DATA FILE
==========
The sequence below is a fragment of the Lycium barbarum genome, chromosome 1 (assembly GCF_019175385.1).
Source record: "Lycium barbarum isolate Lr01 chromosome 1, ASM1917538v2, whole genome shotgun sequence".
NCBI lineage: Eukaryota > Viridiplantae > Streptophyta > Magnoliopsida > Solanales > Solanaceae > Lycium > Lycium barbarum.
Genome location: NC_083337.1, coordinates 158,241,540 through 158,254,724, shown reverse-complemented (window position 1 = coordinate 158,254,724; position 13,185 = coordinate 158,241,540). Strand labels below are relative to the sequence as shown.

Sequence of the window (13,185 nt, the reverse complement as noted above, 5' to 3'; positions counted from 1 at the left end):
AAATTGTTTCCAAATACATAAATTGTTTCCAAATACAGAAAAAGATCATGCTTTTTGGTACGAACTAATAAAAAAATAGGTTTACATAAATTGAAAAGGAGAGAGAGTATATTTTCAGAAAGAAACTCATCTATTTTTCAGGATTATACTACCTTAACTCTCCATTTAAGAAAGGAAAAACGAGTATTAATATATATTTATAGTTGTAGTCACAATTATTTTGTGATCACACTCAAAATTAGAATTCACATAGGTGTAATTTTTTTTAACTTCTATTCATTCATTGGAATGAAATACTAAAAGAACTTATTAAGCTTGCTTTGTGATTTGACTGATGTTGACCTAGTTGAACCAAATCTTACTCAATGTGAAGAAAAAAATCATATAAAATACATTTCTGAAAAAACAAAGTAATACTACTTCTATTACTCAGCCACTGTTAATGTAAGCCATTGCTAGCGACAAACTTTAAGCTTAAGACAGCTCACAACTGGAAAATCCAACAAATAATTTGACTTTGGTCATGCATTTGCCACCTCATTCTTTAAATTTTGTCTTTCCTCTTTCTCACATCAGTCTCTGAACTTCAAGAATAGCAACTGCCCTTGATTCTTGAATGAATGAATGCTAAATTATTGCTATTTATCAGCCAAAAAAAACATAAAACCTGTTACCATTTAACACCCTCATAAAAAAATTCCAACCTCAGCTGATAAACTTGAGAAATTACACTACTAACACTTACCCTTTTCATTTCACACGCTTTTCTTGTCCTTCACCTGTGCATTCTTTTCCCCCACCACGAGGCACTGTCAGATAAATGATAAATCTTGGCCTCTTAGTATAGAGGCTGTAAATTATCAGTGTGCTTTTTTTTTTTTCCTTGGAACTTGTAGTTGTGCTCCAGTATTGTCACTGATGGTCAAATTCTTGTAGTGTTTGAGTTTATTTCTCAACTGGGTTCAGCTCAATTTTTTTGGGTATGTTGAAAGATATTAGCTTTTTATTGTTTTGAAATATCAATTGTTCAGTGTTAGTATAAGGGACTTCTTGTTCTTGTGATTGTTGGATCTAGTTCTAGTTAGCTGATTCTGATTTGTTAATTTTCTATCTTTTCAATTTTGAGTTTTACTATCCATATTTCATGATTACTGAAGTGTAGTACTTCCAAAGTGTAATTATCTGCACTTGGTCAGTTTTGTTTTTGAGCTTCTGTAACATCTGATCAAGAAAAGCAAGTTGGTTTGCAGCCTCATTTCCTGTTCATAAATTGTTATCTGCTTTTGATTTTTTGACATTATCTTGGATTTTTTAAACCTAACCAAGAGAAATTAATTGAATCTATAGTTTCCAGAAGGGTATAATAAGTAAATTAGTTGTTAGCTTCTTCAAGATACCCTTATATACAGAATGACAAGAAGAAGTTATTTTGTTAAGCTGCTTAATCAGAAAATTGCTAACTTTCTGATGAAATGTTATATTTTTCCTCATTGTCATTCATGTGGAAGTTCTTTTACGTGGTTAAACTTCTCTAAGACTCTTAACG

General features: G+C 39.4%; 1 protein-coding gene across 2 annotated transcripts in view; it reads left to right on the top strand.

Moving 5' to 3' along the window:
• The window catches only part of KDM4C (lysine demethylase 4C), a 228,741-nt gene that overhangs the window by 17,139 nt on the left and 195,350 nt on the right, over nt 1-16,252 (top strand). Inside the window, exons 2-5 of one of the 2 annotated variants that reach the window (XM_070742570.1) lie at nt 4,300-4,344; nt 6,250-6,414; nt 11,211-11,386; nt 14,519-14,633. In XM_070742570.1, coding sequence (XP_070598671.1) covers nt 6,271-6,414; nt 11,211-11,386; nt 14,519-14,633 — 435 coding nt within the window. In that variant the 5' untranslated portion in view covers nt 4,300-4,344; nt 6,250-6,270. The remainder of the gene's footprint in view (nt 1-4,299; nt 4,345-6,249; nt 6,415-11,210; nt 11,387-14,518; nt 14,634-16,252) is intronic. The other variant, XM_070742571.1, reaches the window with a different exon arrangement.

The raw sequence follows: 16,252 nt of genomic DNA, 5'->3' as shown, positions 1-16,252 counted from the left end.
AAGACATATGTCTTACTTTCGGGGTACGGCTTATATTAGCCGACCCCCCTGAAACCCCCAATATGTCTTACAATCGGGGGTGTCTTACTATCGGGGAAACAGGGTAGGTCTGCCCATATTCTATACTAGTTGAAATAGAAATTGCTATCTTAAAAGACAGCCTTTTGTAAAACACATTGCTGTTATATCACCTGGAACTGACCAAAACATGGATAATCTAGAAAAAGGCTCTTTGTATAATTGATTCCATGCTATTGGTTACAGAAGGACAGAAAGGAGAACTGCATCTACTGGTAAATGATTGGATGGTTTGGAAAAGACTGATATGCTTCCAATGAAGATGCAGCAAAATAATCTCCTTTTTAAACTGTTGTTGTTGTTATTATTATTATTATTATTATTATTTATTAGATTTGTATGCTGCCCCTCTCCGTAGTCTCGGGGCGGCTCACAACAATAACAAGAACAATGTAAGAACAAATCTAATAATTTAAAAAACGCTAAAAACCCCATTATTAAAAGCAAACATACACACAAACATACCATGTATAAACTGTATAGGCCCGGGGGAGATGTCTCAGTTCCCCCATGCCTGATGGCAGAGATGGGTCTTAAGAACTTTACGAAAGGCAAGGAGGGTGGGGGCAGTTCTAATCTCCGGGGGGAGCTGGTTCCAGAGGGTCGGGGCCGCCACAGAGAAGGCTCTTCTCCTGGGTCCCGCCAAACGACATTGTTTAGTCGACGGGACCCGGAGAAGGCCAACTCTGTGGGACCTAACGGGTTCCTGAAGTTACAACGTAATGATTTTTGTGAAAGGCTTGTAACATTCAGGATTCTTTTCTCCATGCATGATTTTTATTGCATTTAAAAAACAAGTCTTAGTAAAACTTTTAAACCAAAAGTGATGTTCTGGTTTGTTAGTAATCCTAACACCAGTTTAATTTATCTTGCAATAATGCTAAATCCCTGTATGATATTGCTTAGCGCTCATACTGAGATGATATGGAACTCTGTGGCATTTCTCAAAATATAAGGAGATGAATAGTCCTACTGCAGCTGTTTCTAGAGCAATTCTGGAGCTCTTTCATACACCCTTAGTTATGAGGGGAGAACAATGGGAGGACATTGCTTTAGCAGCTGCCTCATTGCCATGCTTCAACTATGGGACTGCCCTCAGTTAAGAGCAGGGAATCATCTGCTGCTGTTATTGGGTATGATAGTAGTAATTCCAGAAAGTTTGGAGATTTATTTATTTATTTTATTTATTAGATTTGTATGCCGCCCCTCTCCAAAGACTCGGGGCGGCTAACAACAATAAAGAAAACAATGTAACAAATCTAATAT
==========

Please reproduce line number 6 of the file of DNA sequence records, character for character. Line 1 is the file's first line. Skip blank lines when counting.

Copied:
AAATTGTTTCCAAATACATAAATTGTTTCCAAATACAGAAAAAGATCATGCTTTTTGGTACGAACTAATAAAAAAATAGGTTTACATAAATTGAAAAGGAGAGAGAGTATATTTTCAGAAAGAAACTCATCTATTTTTCAGGATTATACTACCTTAACTCTCCATTTAAGAAAGGAAAAACGAGTATTAATATATATTTATAGTTGTAGTCACAATTATTTTGTGATCACACTCAAAATTAGAATTCACATAGGTGTAATTTTTTTTAACTTCTATTCATTCATTGGAATGAAATACTAAAAGAACTTATTAAGCTTGCTTTGTGATTTGACTGATGTTGACCTAGTTGAACCAAATCTTACTCAATGTGAAGAAAAAAATCATATAAAATACATTTCTGAAAAAACAAAGTAATACTACTTCTATTACTCAGCCACTGTTAATGTAAGCCATTGCTAGCGACAAACTTTAAGCTTAAGACAGCTCACAACTGGAAAATCCAACAAATAATTTGACTTTGGTCATGCATTTGCCACCTCATTCTTTAAATTTTGTCTTTCCTCTTTCTCACATCAGTCTCTGAACTTCAAGAATAGCAACTGCCCTTGATTCTTGAATGAATGAATGCTAAATTATTGCTATTTATCAGCCAAAAAAAACATAAAACCTGTTACCATTTAACACCCTCATAAAAAAATTCCAACCTCAGCTGATAAACTTGAGAAATTACACTACTAACACTTACCCTTTTCATTTCACACGCTTTTCTTGTCCTTCACCTGTGCATTCTTTTCCCCCACCACGAGGCACTGTCAGATAAATGATAAATCTTGGCCTCTTAGTATAGAGGCTGTAAATTATCAGTGTGCTTTTTTTTTTTTCCTTGGAACTTGTAGTTGTGCTCCAGTATTGTCACTGATGGTCAAATTCTTGTAGTGTTTGAGTTTATTTCTCAACTGGGTTCAGCTCAATTTTTTTGGGTATGTTGAAAGATATTAGCTTTTTATTGTTTTGAAATATCAATTGTTCAGTGTTAGTATAAGGGACTTCTTGTTCTTGTGATTGTTGGATCTAGTTCTAGTTAGCTGATTCTGATTTGTTAATTTTCTATCTTTTCAATTTTGAGTTTTACTATCCATATTTCATGATTACTGAAGTGTAGTACTTCCAAAGTGTAATTATCTGCACTTGGTCAGTTTTGTTTTTGAGCTTCTGTAACATCTGATCAAGAAAAGCAAGTTGGTTTGCAGCCTCATTTCCTGTTCATAAATTGTTATCTGCTTTTGATTTTTTGACATTATCTTGGATTTTTTAAACCTAACCAAGAGAAATTAATTGAATCTATAGTTTCCAGAAGGGTATAATAAGTAAATTAGTTGTTAGCTTCTTCAAGATACCCTTATATACAGAATGACAAGAAGAAGTTATTTTGTTAAGCTGCTTAATCAGAAAATTGCTAACTTTCTGATGAAATGTTATATTTTTCCTCATTGTCATTCATGTGGAAGTTCTTTTACGTGGTTAAACTTCTCTAAGACTCTTAACG